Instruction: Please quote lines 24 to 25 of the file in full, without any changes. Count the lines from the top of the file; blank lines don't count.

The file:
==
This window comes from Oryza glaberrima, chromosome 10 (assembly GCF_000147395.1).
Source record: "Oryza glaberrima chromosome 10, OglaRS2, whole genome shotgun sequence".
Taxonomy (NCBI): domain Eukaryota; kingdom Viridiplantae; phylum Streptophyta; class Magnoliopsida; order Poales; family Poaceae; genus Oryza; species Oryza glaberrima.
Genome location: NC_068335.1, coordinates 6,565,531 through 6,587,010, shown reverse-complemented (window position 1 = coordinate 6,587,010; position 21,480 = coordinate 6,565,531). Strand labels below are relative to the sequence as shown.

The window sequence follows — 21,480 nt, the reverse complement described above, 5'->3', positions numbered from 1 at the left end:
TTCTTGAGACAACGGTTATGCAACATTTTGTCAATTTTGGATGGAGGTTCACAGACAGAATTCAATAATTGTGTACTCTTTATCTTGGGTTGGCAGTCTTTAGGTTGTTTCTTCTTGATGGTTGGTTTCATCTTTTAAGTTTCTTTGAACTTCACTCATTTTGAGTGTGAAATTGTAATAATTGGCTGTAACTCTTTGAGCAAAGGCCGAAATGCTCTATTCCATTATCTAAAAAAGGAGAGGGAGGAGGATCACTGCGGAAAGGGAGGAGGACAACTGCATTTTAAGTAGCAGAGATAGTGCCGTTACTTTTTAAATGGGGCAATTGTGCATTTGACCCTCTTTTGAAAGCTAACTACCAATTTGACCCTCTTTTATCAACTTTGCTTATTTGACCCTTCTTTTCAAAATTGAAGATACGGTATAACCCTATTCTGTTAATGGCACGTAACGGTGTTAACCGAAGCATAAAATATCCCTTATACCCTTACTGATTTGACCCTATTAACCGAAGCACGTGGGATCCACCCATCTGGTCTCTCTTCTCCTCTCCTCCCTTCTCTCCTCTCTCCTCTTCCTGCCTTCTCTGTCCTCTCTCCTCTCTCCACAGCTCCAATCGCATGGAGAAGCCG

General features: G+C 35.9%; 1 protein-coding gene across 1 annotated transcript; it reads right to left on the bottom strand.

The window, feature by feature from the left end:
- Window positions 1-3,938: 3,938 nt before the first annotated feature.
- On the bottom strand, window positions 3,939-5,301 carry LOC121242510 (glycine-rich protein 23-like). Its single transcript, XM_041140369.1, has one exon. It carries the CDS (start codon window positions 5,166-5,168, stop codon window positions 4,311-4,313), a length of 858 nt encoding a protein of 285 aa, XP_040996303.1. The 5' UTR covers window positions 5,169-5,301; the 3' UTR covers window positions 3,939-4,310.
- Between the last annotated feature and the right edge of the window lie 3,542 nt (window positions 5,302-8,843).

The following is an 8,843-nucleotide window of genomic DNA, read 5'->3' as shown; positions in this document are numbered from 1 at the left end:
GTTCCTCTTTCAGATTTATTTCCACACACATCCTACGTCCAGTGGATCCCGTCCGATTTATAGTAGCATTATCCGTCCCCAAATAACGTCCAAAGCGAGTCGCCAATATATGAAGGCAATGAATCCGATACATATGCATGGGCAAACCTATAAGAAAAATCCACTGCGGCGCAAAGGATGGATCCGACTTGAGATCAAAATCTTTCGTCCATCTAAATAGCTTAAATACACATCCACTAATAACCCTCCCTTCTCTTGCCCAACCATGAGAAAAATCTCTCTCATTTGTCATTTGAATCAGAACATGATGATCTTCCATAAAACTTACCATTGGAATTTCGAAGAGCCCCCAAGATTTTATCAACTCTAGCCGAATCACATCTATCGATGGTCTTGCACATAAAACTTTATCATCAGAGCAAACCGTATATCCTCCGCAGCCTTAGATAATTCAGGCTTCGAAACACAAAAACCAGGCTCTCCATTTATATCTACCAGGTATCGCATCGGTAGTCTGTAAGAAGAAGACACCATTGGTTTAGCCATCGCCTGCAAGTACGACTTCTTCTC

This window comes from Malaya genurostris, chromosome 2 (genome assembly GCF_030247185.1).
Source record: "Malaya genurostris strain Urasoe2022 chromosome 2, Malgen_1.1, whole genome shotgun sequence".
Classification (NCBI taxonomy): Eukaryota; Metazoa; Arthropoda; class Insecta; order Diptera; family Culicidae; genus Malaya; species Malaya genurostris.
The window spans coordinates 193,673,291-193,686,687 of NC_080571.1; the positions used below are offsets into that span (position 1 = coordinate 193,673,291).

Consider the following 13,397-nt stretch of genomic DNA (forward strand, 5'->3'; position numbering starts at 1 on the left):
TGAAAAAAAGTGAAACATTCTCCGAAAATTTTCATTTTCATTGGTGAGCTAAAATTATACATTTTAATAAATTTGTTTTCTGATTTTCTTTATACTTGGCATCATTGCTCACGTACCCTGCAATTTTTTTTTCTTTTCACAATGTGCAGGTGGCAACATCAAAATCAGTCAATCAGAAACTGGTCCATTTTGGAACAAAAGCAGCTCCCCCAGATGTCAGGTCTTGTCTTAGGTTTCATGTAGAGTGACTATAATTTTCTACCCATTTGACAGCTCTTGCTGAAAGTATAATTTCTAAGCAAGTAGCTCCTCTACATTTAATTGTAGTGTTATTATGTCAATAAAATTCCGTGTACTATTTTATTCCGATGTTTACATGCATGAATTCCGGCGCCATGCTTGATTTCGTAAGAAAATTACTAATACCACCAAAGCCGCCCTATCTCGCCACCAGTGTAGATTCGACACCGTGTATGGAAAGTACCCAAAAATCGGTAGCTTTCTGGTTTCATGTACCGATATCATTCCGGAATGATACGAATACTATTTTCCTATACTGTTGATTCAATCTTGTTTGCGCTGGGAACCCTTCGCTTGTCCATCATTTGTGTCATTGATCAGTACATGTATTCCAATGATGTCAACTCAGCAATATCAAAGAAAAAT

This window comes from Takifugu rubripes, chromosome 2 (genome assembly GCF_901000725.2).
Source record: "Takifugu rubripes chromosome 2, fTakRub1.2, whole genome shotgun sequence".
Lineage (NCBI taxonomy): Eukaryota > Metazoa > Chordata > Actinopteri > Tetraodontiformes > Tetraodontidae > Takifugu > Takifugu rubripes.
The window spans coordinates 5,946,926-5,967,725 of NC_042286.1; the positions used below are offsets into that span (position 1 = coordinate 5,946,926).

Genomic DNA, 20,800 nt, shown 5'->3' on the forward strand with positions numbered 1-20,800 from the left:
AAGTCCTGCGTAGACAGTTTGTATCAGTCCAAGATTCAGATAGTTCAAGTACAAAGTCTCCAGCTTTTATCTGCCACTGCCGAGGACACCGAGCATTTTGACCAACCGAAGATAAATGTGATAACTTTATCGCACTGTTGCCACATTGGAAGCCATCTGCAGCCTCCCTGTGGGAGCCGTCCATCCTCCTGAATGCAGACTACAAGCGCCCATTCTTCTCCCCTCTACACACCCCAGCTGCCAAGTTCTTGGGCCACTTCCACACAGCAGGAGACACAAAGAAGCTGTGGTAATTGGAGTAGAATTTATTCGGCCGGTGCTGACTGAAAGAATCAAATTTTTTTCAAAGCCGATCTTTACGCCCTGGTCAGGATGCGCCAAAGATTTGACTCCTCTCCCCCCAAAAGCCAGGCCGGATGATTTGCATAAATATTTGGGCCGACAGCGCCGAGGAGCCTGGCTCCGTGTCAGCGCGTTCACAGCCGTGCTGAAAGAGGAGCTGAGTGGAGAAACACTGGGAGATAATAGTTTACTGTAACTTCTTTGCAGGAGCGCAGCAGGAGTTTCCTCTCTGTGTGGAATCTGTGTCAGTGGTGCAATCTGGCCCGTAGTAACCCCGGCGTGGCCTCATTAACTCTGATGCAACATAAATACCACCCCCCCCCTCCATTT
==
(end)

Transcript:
Genomic DNA, 20,800 nt, shown 5'->3' on the forward strand with positions numbered 1-20,800 from the left:
AAGTCCTGCGTAGACAGTTTGTATCAGTCCAAGATTCAGATAGTTCAAGTACAAAGTCTCCAGCTTTTATCTGCCACTGCCGAGGACACCGAGCATTTTGACCAACCGAAGATAAATGTGATAACTTTATCGCACTGTTGCCACATTGGAAGCCATCTGCAGCCTCCCTGTGGGAGCCGTCCATCCTCCTGAATGCAGACTACAAGCGCCCATTCTTCTCCCCTCTACACACCCCAGCTGCCAAGTTCTTGGGCCACTTCCACACAGCAGGAGACACAAAGAAGCTGTGGTAATTGGAGTAGAATTTATTCGGCCGGTGCTGACTGAAAGAATCAAATTTTTTTCAAAGCCGATCTTTACGCCCTGGTCAGGATGCGCCAAAGATTTGACTCCTCTCCCCCCAAAAGCCAGGCCGGATGATTTGCATAAATATTTGGGCCGACAGCGCCGAGGAGCCTGGCTCCGTGTCAGCGCGTTCACAGCCGTGCTGAAAGAGGAGCTGAGTGGAGAAACACTGGGAGATAATAGTTTACTGTAACTTCTTTGCAGGAGCGCAGCAGGAGTTTCCTCTCTGTGTGGAATCTGTGTCAGTGGTGCAATCTGGCCCGTAGTAACCCCGGCGTGGCCTCATTAACTCTGATGCAACATAAATACCACCCCCCCCCTCCATTT